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June 13, 2018

The days of the All-Fathers

Filed under: Father's Day,Genetics,History — Razib Khan @ 11:12 am
Citation: Zerjal et al.

“A man’s greatest joy is crushing his enemies.”

— Genghis Khan

There are many apocryphal quotes attributed to Genghis Khan. And there’s a reason for that — in a single generation he led an obscure group of Mongolian tribes to conquer most of the known world. His armies, and those of his descendants, ravaged lands as distant as Hungary, Iran and China. After the great wars, though, came great peace — the Pax Mongolica. But the scale of death and destruction were such that in the wake of the Mongol conquests great forests grew back from previously cultivated land, changing the very ecosystem of the planet.

It is no great surprise then that if there were ecological impacts of the Mongol conquest, there were also genetic ones. About ~10% percent of the men who live today within the former territories of the Mongol Empire at the death of Genghis Khan carry a particular Y chromosome lineage. About 15 years ago researchers tried to assess the relationship of these individuals on their Y chromosome, and were confronted by the reality that there wasn’t any neat relationship…the phylogeny was a “star.”

Citation: Zerjal et al.

What this means is that at some point in the past men who carried this Y chromosome underwent a very rapid expansion. So rapid that the genetic tree simply “explodes,” rather than accumulating mutations in a gradual manner which could outline different relationships between parental and offspring Y chromosomes. By looking at the pattern of diversity of the branches of the star lineage scientists concluded that this cluster must have expanded about ~1,000 year ago in the past.

Genghis Khan

What happened about ~1,000 years ago? It is notable that the lineage, the “star haplotype,” is most diverse and frequent in and around Mongolia. The conclusion was unmistakable: this Y-chromosome lineage comes down from the tribe of Genghis Khan, and its explosive growth occurred due to the explosive growth of the Mongol Empire.

Genes reflect history and social norms. The history of the Mongol expansion and the extermination of local elites across vast swathes of Inner Asia has left its legacy in the genomes of modern people, with the signature of explosive growth in the Genghis Khan Y haplotype, which stretches far and wide. The persistence and frequency of this lineage across nearly 1,000 years attests to the social prestige attached to be a direct male scion of Genghis Khan and his descendants.

The cultural importance of descent from Genghis Khan in Inner Asia can not be underestimated. Though he was a pagan through-and-through, among Muslim Turkic peoples descent from him became highly prestigious, and a mark that one was meant to rule.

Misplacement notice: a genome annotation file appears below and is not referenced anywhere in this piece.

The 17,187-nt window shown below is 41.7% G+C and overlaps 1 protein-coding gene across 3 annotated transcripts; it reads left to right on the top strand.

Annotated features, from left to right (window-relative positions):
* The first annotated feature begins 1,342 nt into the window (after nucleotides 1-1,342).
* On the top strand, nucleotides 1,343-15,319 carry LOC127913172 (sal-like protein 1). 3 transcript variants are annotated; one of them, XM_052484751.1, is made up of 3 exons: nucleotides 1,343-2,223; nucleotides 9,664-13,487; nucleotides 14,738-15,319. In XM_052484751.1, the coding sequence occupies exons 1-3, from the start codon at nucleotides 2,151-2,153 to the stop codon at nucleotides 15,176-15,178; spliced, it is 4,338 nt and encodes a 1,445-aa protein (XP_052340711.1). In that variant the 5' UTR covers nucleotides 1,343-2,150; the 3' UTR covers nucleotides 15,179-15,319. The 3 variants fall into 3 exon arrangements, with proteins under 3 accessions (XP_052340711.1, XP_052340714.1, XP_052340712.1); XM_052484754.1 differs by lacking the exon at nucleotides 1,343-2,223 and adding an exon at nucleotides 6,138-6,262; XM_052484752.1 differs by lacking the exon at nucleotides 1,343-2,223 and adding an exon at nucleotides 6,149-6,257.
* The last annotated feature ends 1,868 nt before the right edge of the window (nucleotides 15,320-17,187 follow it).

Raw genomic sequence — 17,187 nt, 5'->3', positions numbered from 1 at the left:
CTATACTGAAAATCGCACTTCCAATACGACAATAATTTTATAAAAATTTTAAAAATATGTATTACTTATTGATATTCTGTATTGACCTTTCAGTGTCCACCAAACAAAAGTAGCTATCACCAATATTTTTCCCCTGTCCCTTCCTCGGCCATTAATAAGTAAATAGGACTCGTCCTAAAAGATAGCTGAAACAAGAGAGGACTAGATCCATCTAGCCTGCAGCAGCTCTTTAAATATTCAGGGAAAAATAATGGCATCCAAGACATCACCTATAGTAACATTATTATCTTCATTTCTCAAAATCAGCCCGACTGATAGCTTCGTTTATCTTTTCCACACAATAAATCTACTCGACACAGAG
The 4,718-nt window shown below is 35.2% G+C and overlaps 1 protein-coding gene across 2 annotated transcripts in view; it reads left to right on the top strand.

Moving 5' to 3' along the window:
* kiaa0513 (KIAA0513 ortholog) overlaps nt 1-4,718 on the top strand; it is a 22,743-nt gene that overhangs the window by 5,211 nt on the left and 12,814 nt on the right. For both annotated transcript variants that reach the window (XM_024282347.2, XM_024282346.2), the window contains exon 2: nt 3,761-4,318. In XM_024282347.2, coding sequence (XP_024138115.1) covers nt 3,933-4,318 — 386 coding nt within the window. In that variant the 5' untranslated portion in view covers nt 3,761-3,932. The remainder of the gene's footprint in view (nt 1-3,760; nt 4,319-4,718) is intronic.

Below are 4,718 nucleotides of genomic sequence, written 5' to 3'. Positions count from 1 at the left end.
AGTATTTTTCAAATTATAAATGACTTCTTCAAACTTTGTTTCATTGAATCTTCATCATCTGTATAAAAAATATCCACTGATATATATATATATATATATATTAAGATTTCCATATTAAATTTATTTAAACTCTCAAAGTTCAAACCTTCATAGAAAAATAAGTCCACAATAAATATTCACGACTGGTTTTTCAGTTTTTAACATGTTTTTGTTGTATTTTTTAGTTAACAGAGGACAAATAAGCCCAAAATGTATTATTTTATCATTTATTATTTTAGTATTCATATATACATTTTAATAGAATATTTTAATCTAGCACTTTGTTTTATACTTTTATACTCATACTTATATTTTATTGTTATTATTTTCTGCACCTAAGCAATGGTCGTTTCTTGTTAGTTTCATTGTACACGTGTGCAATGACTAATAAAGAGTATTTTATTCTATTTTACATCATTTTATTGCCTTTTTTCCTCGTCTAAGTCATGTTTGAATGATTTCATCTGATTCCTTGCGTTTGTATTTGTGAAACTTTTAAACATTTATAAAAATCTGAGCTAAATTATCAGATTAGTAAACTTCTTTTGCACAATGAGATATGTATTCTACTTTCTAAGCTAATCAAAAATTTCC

Citation: Karmin et al.

In the case of the the Genghis Khan Y lineage there is a historical record that explains the cause of the genetic phenomenon. What about other Y-chromosomes?

It turns out that about 4,000 to 5,000 years ago a widespread bottleneck followed by an expansion occurred specifically on the Y chromosome for many lineages, not just one. This is particularly true of Eurasia.

For example, Y haplogroups R1a, R1b and I1 seem to have undergone expansion at this time after a population reduction. R1b is the most common haplogroup in Western Europe. R1a is the most common in Eastern Europe, Central Asia, and much of South Asia. I1 is the dominant haplogroup of Scandinavia. But 5,000 years ago ancient DNA tells us that R1a ad R1b were very rare where today they are common. I1 seems to be a relic of the Pleistocene hunter-gatherers of Europe, but it only began expanding at the same time as R1a and R1b.

Unfortunately 5,000 years ago most of the world was cloaked in prehistory.
Light war chariot

History provides few clues about why a few Y chromosomal lineages came to be so dominant. But we do know that this was around the time when pastoralism and horse-powered warfare, in the form of the light chariot, came into being. New research suggests that only theoretical models that rely on “inter-group competition” can explain the Y-chromosome pattern we see. That is, it can’t be polygyny, where a few men have many wives within the tribe. Rather, it has to be a tribe as conceived of as a patrilineal kinship unit. The victory of one tribe was total loss for the males in another tribe, and each tribe was represented by a particular Y-chromosomal lineage.

Which sounds awfully familiar to the descendants of Genghis Khan…

Interested in learning where your ancestors came from? Check out Regional Ancestry by Insitome to discover various regional migration stories and more!

The days of the All-Fathers was originally published in Insitome on Medium, where people are continuing the conversation by highlighting and responding to this story.

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